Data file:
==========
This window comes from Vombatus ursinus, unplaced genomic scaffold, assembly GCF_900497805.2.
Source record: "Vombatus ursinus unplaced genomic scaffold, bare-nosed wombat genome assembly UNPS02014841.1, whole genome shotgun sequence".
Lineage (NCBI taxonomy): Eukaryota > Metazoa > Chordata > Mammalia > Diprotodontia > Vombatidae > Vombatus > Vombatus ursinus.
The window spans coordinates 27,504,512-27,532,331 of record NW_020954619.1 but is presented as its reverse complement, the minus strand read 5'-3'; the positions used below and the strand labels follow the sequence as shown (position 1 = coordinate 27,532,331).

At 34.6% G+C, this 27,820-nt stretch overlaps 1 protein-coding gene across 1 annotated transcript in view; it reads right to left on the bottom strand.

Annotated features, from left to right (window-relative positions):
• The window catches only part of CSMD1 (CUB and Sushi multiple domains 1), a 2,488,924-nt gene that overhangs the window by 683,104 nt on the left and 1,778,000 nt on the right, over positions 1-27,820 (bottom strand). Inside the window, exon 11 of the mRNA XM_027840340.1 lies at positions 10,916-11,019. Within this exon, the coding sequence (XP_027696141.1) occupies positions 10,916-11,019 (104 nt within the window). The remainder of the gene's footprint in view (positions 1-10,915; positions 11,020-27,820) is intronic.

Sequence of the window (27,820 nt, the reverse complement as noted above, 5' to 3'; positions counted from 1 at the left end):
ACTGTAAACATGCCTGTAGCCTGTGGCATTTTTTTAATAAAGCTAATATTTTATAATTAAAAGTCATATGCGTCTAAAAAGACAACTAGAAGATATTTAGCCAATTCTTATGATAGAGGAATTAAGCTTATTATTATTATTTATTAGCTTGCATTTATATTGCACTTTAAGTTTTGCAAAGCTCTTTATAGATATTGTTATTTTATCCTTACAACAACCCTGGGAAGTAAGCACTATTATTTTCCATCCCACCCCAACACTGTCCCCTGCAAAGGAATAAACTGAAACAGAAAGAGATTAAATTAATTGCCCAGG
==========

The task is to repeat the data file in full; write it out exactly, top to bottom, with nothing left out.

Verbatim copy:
This window comes from Vombatus ursinus, unplaced genomic scaffold, assembly GCF_900497805.2.
Source record: "Vombatus ursinus unplaced genomic scaffold, bare-nosed wombat genome assembly UNPS02014841.1, whole genome shotgun sequence".
Lineage (NCBI taxonomy): Eukaryota > Metazoa > Chordata > Mammalia > Diprotodontia > Vombatidae > Vombatus > Vombatus ursinus.
The window spans coordinates 27,504,512-27,532,331 of record NW_020954619.1 but is presented as its reverse complement, the minus strand read 5'-3'; the positions used below and the strand labels follow the sequence as shown (position 1 = coordinate 27,532,331).

At 34.6% G+C, this 27,820-nt stretch overlaps 1 protein-coding gene across 1 annotated transcript in view; it reads right to left on the bottom strand.

Annotated features, from left to right (window-relative positions):
• The window catches only part of CSMD1 (CUB and Sushi multiple domains 1), a 2,488,924-nt gene that overhangs the window by 683,104 nt on the left and 1,778,000 nt on the right, over positions 1-27,820 (bottom strand). Inside the window, exon 11 of the mRNA XM_027840340.1 lies at positions 10,916-11,019. Within this exon, the coding sequence (XP_027696141.1) occupies positions 10,916-11,019 (104 nt within the window). The remainder of the gene's footprint in view (positions 1-10,915; positions 11,020-27,820) is intronic.

Sequence of the window (27,820 nt, the reverse complement as noted above, 5' to 3'; positions counted from 1 at the left end):
ACTGTAAACATGCCTGTAGCCTGTGGCATTTTTTTAATAAAGCTAATATTTTATAATTAAAAGTCATATGCGTCTAAAAAGACAACTAGAAGATATTTAGCCAATTCTTATGATAGAGGAATTAAGCTTATTATTATTATTTATTAGCTTGCATTTATATTGCACTTTAAGTTTTGCAAAGCTCTTTATAGATATTGTTATTTTATCCTTACAACAACCCTGGGAAGTAAGCACTATTATTTTCCATCCCACCCCAACACTGTCCCCTGCAAAGGAATAAACTGAAACAGAAAGAGATTAAATTAATTGCCCAGG